Gordon Brown’s ministerial shuffle has seen ardent supporters of the NHS IT programme moved on – which could indicate a lower profile for the project in the lead up to a possible early general election.
Lord Hunt, the health minister most closely associated with the launch of the NHS's National Programme for IT (NPfIT) in 2002, has left the Department of Health as part of Brown's shuffling of ministerial posts.
Another vocal and passionate ministerial spokesperson on the NPfIT, Caroline Flint, has also been moved.
Lord Hunt has been a particularly strong supporter of the NPfIT. He told the annual HC2007 healthcare IT conference at Harrogate in March 2007 that he “was responsible for NPfIT when it was established.”
At the conference, he made these claims for the NPfIT:
- "The technology has already been delivered - the remaining hurdle is to utilise these systems fully at local level."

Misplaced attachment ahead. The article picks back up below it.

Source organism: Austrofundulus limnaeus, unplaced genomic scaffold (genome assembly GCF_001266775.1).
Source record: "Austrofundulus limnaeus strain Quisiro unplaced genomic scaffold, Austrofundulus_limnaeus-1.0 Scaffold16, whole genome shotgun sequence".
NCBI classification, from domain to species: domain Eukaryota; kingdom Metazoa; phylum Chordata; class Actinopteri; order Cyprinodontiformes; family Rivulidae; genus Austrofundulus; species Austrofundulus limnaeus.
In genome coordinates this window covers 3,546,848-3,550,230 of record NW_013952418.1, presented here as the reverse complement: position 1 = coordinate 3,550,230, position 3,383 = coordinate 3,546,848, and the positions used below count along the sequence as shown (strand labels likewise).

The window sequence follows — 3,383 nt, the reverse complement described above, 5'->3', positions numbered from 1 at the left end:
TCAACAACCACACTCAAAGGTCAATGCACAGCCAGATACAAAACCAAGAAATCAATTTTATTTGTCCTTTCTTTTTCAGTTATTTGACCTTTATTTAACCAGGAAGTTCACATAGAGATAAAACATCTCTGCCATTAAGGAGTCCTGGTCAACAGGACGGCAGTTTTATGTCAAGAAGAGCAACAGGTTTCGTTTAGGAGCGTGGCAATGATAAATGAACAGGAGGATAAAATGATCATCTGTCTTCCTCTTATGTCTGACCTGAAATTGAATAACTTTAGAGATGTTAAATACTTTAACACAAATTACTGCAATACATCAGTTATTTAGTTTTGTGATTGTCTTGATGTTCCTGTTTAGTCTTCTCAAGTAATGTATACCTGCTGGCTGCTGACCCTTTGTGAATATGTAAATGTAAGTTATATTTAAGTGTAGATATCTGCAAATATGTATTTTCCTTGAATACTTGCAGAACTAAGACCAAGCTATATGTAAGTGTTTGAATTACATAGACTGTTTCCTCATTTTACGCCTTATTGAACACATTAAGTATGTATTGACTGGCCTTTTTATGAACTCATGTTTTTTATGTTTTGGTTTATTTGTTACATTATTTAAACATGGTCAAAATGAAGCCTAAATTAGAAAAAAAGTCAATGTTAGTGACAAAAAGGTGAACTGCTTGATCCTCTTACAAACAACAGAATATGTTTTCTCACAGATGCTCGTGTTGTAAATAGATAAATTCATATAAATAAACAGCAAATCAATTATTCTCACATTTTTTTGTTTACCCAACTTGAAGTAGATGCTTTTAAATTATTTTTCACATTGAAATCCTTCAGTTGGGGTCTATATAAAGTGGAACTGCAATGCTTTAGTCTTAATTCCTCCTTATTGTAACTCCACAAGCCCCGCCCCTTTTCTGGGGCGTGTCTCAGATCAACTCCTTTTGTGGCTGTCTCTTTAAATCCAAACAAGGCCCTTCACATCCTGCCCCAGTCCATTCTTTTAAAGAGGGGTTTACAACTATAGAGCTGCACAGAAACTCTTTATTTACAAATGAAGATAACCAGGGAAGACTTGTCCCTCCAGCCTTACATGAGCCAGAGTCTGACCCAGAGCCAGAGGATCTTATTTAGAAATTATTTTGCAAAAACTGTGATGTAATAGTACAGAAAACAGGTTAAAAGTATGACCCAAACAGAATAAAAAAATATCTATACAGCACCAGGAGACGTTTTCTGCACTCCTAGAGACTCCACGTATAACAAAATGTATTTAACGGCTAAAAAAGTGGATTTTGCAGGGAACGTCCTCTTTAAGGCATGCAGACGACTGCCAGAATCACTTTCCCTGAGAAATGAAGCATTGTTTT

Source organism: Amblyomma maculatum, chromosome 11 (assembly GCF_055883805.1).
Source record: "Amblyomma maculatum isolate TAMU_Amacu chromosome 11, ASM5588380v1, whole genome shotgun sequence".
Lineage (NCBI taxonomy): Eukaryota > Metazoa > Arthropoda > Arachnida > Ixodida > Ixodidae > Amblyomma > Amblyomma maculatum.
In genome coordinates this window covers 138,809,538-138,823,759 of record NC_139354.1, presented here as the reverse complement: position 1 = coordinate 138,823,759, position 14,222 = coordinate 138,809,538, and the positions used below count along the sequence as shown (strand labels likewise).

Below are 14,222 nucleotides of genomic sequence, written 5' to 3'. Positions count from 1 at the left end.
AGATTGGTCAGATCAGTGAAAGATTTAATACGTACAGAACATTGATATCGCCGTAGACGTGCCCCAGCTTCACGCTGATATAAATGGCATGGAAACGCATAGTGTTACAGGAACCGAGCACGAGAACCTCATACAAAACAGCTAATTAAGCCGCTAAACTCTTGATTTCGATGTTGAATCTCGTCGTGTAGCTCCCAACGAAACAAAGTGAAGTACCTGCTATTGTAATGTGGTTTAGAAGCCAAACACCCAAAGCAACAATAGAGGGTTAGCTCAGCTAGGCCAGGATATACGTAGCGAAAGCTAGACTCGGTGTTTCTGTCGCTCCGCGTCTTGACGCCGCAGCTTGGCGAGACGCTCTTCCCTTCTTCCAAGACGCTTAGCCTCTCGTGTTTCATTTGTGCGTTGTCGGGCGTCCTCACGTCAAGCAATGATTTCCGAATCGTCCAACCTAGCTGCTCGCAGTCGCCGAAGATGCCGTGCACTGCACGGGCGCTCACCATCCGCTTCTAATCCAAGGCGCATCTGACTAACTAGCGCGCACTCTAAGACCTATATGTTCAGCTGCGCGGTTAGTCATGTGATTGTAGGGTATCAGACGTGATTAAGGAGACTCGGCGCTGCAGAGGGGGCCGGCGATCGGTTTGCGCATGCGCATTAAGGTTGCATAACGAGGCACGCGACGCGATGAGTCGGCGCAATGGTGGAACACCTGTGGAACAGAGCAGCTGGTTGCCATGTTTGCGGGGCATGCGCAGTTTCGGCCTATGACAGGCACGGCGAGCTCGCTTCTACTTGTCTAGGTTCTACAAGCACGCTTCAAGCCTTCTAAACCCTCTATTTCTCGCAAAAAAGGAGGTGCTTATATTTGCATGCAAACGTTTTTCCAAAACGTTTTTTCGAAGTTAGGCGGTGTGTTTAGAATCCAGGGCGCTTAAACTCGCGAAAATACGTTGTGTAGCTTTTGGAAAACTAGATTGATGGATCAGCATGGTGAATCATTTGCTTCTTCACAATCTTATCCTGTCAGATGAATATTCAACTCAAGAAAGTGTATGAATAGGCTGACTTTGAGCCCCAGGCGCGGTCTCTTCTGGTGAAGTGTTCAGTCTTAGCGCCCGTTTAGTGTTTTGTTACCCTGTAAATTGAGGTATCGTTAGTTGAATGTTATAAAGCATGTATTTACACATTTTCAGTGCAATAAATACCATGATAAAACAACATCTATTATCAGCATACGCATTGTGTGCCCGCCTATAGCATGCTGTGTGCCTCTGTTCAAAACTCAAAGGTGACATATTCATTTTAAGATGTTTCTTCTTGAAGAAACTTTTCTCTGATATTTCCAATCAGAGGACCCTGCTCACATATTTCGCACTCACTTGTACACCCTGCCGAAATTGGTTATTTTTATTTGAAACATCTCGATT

- "The key challenges and risks to delivery are now not about the technology to support NPfIT but about attitudes and behaviours which need to be the focus of attention as we move forward."
But important parts of the NPfIT have run into serious trouble. Staff at two NHS trusts, Nuffield Orthopaedic Centre and Milton Keynes General Hospital, said a national system they installed is not fit for purpose. The two trusts implemented a basic “Release 0” version of the programme’s Millennium Cerner Care Records Service.
The Care Records Service is part of the government’s plan to give 50 million people in England an electronic health record. The plan is to roll out the Cerner software to NHS trusts across London and the South of England.
In April Lord Hunt dismissed a damning report on the NPfIT by the House of Commons' Public Accounts Committee - before the government had given its formal response to the committee's findings. Lord Hunt said at the time, "This Public Accounts Committee Report is based on a NAO (National Audit Office) report that is now a year out of date."
In Gordon Brown's shuffling of ministers, Lord Hunt has joined the Ministry of Justice. Patricia Hewitt, who was Secretary of State for Health, and was another ardent supporter of the NPfIT, has been replaced by Alan Johnson.
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